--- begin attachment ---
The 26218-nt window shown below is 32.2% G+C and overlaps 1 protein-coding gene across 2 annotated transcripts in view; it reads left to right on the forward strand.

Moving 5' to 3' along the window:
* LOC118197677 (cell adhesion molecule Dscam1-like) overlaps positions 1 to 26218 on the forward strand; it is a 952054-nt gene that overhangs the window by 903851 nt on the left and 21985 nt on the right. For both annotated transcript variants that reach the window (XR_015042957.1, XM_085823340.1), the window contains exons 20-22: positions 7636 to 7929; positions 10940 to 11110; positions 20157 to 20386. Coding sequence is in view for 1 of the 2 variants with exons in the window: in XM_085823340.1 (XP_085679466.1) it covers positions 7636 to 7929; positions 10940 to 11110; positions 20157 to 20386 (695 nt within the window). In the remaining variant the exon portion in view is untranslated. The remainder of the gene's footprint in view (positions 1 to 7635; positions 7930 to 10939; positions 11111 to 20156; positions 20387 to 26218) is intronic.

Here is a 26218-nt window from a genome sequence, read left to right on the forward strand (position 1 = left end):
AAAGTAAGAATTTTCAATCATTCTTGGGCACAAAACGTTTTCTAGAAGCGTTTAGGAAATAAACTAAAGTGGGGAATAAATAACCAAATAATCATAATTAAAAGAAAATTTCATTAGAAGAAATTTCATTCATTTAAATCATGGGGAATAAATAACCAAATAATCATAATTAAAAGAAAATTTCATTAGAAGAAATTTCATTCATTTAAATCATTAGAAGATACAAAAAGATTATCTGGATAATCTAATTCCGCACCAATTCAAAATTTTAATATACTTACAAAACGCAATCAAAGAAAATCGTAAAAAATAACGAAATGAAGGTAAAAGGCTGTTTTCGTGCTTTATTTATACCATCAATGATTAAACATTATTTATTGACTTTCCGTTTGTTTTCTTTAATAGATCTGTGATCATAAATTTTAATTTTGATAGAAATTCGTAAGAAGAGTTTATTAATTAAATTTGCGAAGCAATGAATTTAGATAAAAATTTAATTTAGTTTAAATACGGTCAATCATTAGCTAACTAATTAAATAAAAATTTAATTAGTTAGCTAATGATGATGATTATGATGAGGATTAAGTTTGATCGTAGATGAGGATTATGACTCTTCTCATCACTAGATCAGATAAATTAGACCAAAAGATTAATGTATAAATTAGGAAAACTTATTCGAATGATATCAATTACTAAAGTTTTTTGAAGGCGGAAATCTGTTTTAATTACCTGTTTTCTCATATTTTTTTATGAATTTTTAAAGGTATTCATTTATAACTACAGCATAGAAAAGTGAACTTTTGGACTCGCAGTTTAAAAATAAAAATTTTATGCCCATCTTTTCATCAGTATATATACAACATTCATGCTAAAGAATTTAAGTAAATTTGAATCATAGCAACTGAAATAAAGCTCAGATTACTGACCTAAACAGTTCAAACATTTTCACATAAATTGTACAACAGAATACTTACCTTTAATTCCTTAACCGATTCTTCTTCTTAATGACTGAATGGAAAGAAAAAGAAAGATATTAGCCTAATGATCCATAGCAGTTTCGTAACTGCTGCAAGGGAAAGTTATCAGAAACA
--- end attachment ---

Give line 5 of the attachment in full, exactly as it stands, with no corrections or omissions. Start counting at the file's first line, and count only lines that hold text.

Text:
AAAGTAAGAATTTTCAATCATTCTTGGGCACAAAACGTTTTCTAGAAGCGTTTAGGAAATAAACTAAAGTGGGGAATAAATAACCAAATAATCATAATTAAAAGAAAATTTCATTAGAAGAAATTTCATTCATTTAAATCATGGGGAATAAATAACCAAATAATCATAATTAAAAGAAAATTTCATTAGAAGAAATTTCATTCATTTAAATCATTAGAAGATACAAAAAGATTATCTGGATAATCTAATTCCGCACCAATTCAAAATTTTAATATACTTACAAAACGCAATCAAAGAAAATCGTAAAAAATAACGAAATGAAGGTAAAAGGCTGTTTTCGTGCTTTATTTATACCATCAATGATTAAACATTATTTATTGACTTTCCGTTTGTTTTCTTTAATAGATCTGTGATCATAAATTTTAATTTTGATAGAAATTCGTAAGAAGAGTTTATTAATTAAATTTGCGAAGCAATGAATTTAGATAAAAATTTAATTTAGTTTAAATACGGTCAATCATTAGCTAACTAATTAAATAAAAATTTAATTAGTTAGCTAATGATGATGATTATGATGAGGATTAAGTTTGATCGTAGATGAGGATTATGACTCTTCTCATCACTAGATCAGATAAATTAGACCAAAAGATTAATGTATAAATTAGGAAAACTTATTCGAATGATATCAATTACTAAAGTTTTTTGAAGGCGGAAATCTGTTTTAATTACCTGTTTTCTCATATTTTTTTATGAATTTTTAAAGGTATTCATTTATAACTACAGCATAGAAAAGTGAACTTTTGGACTCGCAGTTTAAAAATAAAAATTTTATGCCCATCTTTTCATCAGTATATATACAACATTCATGCTAAAGAATTTAAGTAAATTTGAATCATAGCAACTGAAATAAAGCTCAGATTACTGACCTAAACAGTTCAAACATTTTCACATAAATTGTACAACAGAATACTTACCTTTAATTCCTTAACCGATTCTTCTTCTTAATGACTGAATGGAAAGAAAAAGAAAGATATTAGCCTAATGATCCATAGCAGTTTCGTAACTGCTGCAAGGGAAAGTTATCAGAAACA